Vol. 9 No. 10 (October 1999) pp. 460-461.

WAR CRIMES LAW COMES OF AGE: ESSAYS by Theodor Meron. Oxford: Clarendon Press, 1998. 336pp. Cloth $65.00.

OBEYING ORDERS: ATROCITY, MILITARY DISCIPLINE AND THE LAW OF WAR by Mark J. Osiel. New Brunswick: Transaction Publishers, 1999. 398 pp. Cloth $34.95.

Reviewed by Conway W. Henderson, Department of Political Science, University of South Carolina-Spartanburg.

Both Theodor Meron's and Mark Osiel's books address one of the greatest paradoxes of humankind: the use of organized violence on a mass scale but under rules that, if followed, will make the killing process more humane. If we are capable of using restrained violence why not get along and refrain from violence altogether? Although social scientists are curious as to why humans are the only animals on the planet to systematically kill each other, international law professors, including Meron and Osiel, focus on the rules of warfare, or humanitarian law.

Meron's WAR CRIMES LAW COMES OF AGE is a compilation of seventeen essays written over the last decade with an epilogue on the proposed International Criminal Court and an annex containing some of the articles of the Rome Statute regarding this court. Evidently, Meron expects his reader to perceive the volutionary nature of humanitarian law despite a lack of planned coherence among the essays. One can only gather a vague sense of norms and rules emerging from the Medieval Age that begin to crystallize by the nineteenth century into codes, which, in turn, became available in the late twentieth century for use by multinational tribunals.

The reader has to work hard, however, to draw lines to the dots and find Meron's picture of an evolution. Basically, the essays are discordant as a group because of such varied subject matter and depth of scholarship. The subjects of the various essays range from Shakespeare's version of Henry V's understanding of the laws of war to lessons from the Balkans, including rape as a crime and the important development of international tribunals. Almost half of the essays deal with various aspects of the atrocities related to the Balkan ethnic warfare of the mid-1990s, a presentation begging to be integrated into a single piece, whether of essay or book length. Divided into different essays, Meron's thought process about Balkan legal developments appears ramshackle. The best scholarship by Meron understandably involves the more settled subjects that he has written about in prestigious law journals, such as the AMERICAN JOURNAL OF INTERNATIONAL LAW.

It is not entirely clear why Meron chose to compile these essays into book form when the essays are easily accessible from the original sources. Admittedly, distinguished scholars in other fields take this step, but it would seem more prudent to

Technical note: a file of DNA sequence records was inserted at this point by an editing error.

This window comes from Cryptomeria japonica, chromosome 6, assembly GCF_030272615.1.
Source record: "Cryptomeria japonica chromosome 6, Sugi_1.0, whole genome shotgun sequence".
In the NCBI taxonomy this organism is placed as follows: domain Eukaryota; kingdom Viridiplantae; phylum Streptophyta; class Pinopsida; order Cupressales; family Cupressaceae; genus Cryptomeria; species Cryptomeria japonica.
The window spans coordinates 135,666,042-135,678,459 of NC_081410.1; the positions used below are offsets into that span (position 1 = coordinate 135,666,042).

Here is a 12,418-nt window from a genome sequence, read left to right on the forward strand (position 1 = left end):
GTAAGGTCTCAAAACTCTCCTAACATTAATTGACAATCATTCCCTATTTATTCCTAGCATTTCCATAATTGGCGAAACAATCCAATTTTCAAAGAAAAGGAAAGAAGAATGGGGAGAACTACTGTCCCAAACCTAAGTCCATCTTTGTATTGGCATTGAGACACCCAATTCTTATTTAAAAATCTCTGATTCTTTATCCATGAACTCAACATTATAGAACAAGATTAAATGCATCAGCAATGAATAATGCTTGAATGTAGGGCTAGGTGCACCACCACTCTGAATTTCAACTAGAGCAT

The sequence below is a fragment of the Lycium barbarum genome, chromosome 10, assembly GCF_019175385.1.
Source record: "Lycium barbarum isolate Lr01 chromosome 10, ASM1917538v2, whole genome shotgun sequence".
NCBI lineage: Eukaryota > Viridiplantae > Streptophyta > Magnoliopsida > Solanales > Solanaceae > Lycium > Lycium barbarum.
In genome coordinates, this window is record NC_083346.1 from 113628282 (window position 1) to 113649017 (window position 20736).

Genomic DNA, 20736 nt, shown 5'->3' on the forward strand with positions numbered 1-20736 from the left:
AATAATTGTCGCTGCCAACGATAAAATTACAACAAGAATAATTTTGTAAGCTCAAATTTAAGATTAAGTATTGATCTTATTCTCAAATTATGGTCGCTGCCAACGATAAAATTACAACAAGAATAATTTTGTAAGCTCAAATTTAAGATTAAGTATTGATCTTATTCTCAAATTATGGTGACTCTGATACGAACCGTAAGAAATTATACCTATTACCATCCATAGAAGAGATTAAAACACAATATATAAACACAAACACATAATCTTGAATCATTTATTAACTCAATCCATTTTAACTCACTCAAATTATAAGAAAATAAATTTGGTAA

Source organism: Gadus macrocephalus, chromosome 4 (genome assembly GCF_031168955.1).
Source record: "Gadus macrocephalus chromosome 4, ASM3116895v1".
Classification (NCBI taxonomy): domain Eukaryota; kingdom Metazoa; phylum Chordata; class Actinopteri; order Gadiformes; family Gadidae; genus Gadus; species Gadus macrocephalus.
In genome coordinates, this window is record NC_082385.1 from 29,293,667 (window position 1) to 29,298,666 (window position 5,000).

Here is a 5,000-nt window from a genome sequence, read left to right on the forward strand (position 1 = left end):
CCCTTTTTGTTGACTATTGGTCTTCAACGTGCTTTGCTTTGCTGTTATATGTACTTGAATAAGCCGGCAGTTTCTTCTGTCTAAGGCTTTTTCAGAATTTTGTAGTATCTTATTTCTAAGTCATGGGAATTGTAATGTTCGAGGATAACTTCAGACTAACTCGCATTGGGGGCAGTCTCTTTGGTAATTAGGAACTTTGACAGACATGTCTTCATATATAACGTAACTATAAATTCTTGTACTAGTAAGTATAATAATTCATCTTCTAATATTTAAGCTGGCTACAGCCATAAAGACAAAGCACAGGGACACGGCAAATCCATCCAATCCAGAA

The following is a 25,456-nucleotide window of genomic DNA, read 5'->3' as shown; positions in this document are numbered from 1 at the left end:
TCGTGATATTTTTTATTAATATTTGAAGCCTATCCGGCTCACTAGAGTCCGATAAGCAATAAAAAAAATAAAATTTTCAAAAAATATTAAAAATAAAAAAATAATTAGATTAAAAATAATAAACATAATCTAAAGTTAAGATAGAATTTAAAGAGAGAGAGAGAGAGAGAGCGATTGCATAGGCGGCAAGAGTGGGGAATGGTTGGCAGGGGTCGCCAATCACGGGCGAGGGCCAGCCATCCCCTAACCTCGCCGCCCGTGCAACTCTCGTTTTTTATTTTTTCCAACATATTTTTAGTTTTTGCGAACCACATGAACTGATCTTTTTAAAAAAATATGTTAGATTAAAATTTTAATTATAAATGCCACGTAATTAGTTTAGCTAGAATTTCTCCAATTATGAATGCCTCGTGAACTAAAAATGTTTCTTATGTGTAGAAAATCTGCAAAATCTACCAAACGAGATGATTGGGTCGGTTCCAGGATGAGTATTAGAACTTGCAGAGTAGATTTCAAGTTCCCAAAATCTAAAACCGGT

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use valuable publication space for new work.

Although Meron attempts to trace the evolution of humanitarian law and its move into the court rooms of international tribunals, Osiel's OBEYING ORDERS goes into the field to investigate the difficulties involved when soldiers try to obey the rules of war. Osiel's work identifies many appropriate issues: How can law function under the stress of war? When is an order illegal? How can ordinary soldiers judge the appropriateness of their orders, especially when military performance keys on obedience? Under what conditions does "military necessity" allow exceptions? These and other issues Osiel cannot resolve, but he does offer informed analysis.

Much of Osiel's analysis revolves around the concept of "manifest illegality." Despite the complexity of complying with humanitarian law during the stress of war, the author believes some acts in war are decidedly transparent immoralities that every soldier would know are wrong, such as torture or murder. Osiel is particularly adamant that mass-kill atrocities such as My Lai are avoidable. We have to wonder though how he would respond to the recent revelation that hundreds of South Korean refugees were killed in 1950 when they were blown up with the Tuksong-dong Bridge. After trying hard to keep the fleeing civilians off the bridge, Major-General Hobart R. Gay felt compelled to destroy the bridge to slow down the advancing North Korean Army. The American forces were in a desperate retreat. Was this mass killing a manifestly illegal act of atrocity or did the General correctly employ military necessity?

One of Osiel's strengths is that he is genuinely sympathetic to the soldier and recognizes that, in the heat of battle, it is hard to bear in mind all the laws of war. In addition to being a law school professor, the author's sociological background allows him to look beyond the legal approach of defining clear law and then expecting strict adherence to it. His purpose is not to convict more military people of war crimes but to influence soldiers' behavior before they enter the battlefield. He recommends more training with realistic battlefield scenarios, the inculcation of officers with military professionalism and ethics, and the placing of JAG officers inclose proximity to fighting.

Perhaps the author attempts to do too much. Osiel turns his central concern of obeying orders under stress into a multifaceted investigation of so many issues and questions that the author's analysis tends to bog down endangering the major thrust of his work. This problem is abetted by a stilted writing style. His writing also contains one glaring crudity; the author frequently begins sentences with "But," a practice no writing authority accepts.We have then two books worthy of shelf space for scholars interested in the law of war, but neither book is indispensable. Meron's essays are already available, and Osiel would have served us better with a morestraightforward handling of his project in 200 pages instead of a serpentine exploration of every nook and cranny of his subject.